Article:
Outside of Parliament, he risked splitting the activist base and that before folk are fully cognisant of him flirting with the Blue Labour (fascist) philosophy of family, faith and flag, beloved of Paul Embery and Claire Fox.

Labour backing the deal means that any time in the future that a Labour MP rises in the House of Commons to denounce any part of the deal, some downside of Brexit, he or she will be met with jeers from the Tory backbenches and a chorus of, “Why did you vote for it then?”

Back the deal and, forever, hold thy peace on Brexit.

As I say, abstention did not risk a No Deal Brexit. The alternative now threatens the party’s fragile, post Corbyn cohesion.

And Labour still needs boots on the ground throughout the year, in good weather and bad weather, to campaign for it.

For Keir Starmer to ask activists to meekly swallow a Hard Brexit is one thing, but add in the dubious Blue Labour (fascist) mantra of family, faith and flag and it becomes a poisonous brew.

One of Claire Fox’s sponsors when she was ennobled was none other than Lord Glasman of Blue Labour. There is no room in Labour under Starmer for anti-Semites, quite understandably, but kipper fellow travellers?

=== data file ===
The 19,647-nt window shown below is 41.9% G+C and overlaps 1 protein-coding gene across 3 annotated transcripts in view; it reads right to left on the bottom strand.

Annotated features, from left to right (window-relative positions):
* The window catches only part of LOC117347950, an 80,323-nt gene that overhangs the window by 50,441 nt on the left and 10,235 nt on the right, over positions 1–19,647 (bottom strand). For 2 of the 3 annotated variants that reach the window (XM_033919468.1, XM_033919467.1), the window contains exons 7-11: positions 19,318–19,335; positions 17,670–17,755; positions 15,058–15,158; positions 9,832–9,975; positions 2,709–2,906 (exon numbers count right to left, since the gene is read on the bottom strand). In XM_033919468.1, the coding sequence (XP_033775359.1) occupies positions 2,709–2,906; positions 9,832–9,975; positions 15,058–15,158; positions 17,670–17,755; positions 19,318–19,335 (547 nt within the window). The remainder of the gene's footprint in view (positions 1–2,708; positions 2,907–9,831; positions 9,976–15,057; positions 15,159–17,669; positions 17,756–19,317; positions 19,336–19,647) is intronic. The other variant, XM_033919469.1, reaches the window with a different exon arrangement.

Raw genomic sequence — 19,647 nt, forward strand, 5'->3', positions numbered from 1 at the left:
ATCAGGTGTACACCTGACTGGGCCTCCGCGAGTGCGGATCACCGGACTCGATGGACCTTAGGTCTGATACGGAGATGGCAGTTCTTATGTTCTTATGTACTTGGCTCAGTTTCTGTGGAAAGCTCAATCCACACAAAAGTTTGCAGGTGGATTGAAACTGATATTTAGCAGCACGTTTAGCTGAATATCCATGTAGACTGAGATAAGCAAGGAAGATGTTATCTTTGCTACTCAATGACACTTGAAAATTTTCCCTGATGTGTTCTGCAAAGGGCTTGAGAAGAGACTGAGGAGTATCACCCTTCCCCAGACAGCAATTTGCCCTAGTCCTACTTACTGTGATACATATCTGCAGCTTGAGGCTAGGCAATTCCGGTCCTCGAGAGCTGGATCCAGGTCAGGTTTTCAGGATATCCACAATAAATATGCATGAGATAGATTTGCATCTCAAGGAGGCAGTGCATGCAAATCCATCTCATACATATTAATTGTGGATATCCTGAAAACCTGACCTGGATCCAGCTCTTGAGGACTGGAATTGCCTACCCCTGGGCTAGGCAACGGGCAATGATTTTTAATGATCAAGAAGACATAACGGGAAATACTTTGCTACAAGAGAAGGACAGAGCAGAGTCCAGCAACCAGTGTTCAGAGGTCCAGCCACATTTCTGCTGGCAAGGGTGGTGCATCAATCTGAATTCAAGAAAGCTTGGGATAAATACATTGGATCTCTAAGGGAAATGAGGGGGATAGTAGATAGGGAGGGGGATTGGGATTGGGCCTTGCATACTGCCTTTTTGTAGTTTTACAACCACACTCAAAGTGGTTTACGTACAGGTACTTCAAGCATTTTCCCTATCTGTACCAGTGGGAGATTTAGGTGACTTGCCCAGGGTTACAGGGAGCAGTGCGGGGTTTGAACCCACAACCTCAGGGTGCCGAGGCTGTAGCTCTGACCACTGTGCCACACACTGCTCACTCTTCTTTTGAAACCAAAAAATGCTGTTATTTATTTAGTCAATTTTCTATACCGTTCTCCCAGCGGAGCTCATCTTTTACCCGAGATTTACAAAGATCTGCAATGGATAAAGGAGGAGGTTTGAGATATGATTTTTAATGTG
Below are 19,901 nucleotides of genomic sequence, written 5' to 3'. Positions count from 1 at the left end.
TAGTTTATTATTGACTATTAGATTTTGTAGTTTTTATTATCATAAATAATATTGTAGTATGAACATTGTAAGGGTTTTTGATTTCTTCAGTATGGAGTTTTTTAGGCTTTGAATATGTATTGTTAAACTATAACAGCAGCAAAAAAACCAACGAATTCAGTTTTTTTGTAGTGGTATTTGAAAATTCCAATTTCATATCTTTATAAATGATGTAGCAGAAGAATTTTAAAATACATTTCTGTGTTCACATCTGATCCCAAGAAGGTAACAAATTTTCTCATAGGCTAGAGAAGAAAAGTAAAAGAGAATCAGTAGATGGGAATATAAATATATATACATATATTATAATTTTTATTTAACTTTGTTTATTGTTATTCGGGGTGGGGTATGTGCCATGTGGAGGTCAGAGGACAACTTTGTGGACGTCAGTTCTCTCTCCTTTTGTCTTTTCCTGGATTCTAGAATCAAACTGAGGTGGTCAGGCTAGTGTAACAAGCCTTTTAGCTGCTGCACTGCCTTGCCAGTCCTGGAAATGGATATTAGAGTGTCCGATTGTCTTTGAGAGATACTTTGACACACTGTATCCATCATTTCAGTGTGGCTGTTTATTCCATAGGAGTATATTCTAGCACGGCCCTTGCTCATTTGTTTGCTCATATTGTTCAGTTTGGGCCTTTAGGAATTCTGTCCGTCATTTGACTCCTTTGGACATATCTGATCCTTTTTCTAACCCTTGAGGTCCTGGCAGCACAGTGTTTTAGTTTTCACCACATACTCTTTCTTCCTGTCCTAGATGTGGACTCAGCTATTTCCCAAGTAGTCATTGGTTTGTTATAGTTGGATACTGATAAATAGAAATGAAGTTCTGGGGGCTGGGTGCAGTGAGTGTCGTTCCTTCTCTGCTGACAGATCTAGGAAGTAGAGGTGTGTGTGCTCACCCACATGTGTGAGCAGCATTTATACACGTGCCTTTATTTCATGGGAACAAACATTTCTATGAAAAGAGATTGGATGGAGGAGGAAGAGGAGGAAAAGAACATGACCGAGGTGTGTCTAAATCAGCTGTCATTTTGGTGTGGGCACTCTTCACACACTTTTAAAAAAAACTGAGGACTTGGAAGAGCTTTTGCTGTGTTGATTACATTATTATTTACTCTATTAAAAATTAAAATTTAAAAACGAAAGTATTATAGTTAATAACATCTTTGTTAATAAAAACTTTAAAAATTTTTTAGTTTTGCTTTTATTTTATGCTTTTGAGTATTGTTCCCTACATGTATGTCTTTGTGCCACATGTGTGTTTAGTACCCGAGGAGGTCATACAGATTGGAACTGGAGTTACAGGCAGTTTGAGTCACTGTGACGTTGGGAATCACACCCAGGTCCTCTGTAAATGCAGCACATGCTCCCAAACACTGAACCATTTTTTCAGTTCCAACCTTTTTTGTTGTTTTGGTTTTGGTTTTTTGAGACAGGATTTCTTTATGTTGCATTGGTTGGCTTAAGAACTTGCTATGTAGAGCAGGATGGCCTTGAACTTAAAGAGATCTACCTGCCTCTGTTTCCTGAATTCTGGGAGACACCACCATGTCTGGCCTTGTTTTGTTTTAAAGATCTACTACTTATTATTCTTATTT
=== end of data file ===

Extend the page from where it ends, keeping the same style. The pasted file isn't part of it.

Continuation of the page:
And what of Muslim, Hindu, Buddhist, Sikh, Jewish … values?

Then there’s Keir Starmer’s opposition to a Scottish referendum.

Pulling his punches over Putin’s forays into our waters and air space.

And not even protesting, it seems, Lebedev’s ennoblement.

Starmer has spent a year not calling on the Government to put in place measures to mitigate at least some of the downsides of Brexit.

He barely murmured when Johnson declined to extend the transition period.

He has done nothing to critique levelling up, has he?

On Planet Green Book, we still await a clear definition of levelling up.

Without that, underpinned by a set of goals and a list of outputs and outcomes against which the policy’s success or failure may be judged all we have are some vanity capital projects for Johnson to pose before with a large pair of mock scissors on their official opening day, says well trained, at some cost to the taxpayer, and experienced Green Book appraiser.